Various rules of elision sometimes prevent a grammatical syllable from making a full syllable, and certain other lengthening and shortening rules (such as correption) can create long or short syllables in contexts where one would expect the opposite. The most important Classical meter as defined by the Alexandrian grammarians was the dactylic hexameter, the meter of Homeric poetry. This form uses verses of six feet. The first four feet are normally dactyls, but can be spondees. The fifth foot is almost always a dactyl. The sixth foot is either a spondee or a trochee. The initial syllable of either foot is called the ictus, the basic "beat" of the verse. There is usually a caesura after the ictus of the third foot.
Subsequently, the text Tékhnē grammatiké (c. 100 BCE, Gk. gramma meant letter, and this title means "Art of letters"), possibly written by Dionysius Thrax (170 – 90 BCE), lists eight parts of speech and lays out the broad details of Greek morphology including the case structures. This text was intended as a pedagogic guide (as was Panini), and also covers punctuation and some aspects of prosody. Other grammars by Charisius (mainly a compilation of Thrax, as well as lost texts by Remmius Palaemon and others) and Diomedes (focusing more on prosody) were popular in Rome as pedagogic material for teaching Greek to native Latin-speakers.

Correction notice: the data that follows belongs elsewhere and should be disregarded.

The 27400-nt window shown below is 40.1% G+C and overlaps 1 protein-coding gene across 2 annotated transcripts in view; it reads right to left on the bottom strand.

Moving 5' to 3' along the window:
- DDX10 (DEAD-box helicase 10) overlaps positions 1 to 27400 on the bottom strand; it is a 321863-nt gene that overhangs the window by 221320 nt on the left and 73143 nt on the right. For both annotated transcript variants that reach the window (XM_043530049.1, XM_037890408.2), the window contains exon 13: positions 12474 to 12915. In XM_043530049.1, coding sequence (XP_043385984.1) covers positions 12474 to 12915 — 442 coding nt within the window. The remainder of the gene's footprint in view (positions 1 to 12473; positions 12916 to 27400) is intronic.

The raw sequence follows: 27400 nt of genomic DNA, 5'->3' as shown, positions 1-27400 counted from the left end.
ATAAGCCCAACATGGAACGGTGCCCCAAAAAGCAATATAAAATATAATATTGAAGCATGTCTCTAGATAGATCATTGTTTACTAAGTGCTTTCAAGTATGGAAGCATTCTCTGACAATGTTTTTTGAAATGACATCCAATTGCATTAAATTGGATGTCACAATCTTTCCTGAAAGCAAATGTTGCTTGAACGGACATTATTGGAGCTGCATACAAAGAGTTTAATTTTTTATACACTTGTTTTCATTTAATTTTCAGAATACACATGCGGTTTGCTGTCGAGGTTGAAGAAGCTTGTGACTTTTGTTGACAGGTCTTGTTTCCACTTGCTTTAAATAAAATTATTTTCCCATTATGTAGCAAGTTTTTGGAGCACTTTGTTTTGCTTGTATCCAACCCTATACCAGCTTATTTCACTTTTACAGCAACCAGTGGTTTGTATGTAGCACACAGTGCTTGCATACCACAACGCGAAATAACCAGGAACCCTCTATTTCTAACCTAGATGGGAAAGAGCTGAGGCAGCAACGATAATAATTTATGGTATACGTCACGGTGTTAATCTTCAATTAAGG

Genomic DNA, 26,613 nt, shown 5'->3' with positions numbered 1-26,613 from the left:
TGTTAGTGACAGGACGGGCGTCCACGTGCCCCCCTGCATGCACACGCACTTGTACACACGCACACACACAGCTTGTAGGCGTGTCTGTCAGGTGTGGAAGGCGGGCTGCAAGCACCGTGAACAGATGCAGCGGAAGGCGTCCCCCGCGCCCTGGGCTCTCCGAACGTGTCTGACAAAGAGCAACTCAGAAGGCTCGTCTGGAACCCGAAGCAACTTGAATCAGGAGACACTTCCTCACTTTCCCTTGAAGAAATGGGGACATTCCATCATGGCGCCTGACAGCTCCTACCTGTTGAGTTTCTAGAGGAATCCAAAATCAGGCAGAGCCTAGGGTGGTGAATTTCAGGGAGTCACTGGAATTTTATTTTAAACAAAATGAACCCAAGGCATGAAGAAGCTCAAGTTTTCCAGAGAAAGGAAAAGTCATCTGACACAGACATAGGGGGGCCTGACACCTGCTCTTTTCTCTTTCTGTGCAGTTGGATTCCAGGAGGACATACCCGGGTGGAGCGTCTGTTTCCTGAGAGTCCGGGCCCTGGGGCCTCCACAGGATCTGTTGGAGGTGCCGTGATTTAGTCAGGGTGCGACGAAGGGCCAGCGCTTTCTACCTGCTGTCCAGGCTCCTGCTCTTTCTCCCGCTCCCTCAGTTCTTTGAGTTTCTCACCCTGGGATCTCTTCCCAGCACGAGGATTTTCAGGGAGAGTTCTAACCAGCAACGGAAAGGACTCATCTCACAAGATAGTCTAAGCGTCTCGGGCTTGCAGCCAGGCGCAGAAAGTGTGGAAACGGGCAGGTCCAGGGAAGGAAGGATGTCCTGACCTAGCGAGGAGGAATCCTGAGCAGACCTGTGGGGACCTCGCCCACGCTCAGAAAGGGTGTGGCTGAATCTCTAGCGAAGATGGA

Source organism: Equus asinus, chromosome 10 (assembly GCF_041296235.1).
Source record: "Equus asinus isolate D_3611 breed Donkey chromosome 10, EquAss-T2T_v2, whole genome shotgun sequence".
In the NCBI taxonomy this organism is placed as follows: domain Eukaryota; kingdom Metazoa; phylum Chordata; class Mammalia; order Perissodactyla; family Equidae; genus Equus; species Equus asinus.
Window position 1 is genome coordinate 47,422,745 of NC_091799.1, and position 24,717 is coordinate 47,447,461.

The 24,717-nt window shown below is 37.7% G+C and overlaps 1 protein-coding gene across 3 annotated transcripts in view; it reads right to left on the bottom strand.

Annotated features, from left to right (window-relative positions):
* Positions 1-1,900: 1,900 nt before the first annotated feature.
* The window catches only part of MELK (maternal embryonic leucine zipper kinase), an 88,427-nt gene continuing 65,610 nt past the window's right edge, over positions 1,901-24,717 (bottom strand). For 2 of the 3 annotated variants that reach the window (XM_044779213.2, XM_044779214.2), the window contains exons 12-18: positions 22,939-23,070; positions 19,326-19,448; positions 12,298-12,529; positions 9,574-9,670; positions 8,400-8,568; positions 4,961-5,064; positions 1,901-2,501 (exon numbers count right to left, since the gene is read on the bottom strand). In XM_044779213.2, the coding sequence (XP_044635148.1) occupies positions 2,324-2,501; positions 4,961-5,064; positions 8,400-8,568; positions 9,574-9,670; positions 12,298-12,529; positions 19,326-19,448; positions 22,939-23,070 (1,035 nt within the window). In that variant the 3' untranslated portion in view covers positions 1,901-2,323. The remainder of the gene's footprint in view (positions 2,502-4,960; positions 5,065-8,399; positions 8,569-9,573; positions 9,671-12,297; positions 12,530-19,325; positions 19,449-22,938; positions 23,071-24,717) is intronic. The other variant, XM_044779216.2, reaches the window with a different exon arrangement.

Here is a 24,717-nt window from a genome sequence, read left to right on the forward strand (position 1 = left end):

One of the most prominent scholars of Alexandria and of the antiquity was Apollonius Dyscolus. Apollonius wrote more than thirty treatises on questions of syntax, semantics, morphology, prosody, orthography, dialectology, and more. Happily, four of these are preserved—we still have a Syntax in four books, and three one-book monographs on pronouns, adverbs, and connectives, respectively.
Lexicography become an important domain of study as many grammarians compiled dictionaries, thesauri and lists of special words "λέξεις" that were old, or dialectical or special (such as medical words or botanic words) at that period. In the early medieval times we find more categories of dictionaries like the dictionary of Suida (considered the first encyclopedic dictionary), etymological dictionaries etc.
At that period, the Greek language functioned as a lingua franca, a language spoken throughout the known world (for the Greeks and Romans) of that time and, as a result, modern linguistics struggles to overcome this. With the Greeks a tradition commenced in the study of language. The Romans and the medieval world followed, and their laborious work is considered[by whom?] today as a part of our everyday language. Think, for example, of notions such as the word, the syllable, the verb, the subject etc.
In the 4th century, Aelius Donatus compiled the Latin grammar Ars Grammatica that was to be the defining school text through the Middle Ages. A smaller version, Ars Minor, covered only the eight parts of speech; eventually when books came to be printed in the 15th century, this was one of the first books to be printed. Schoolboys subjected to all this education gave us the current meaning of "grammar" (attested in English since 1176).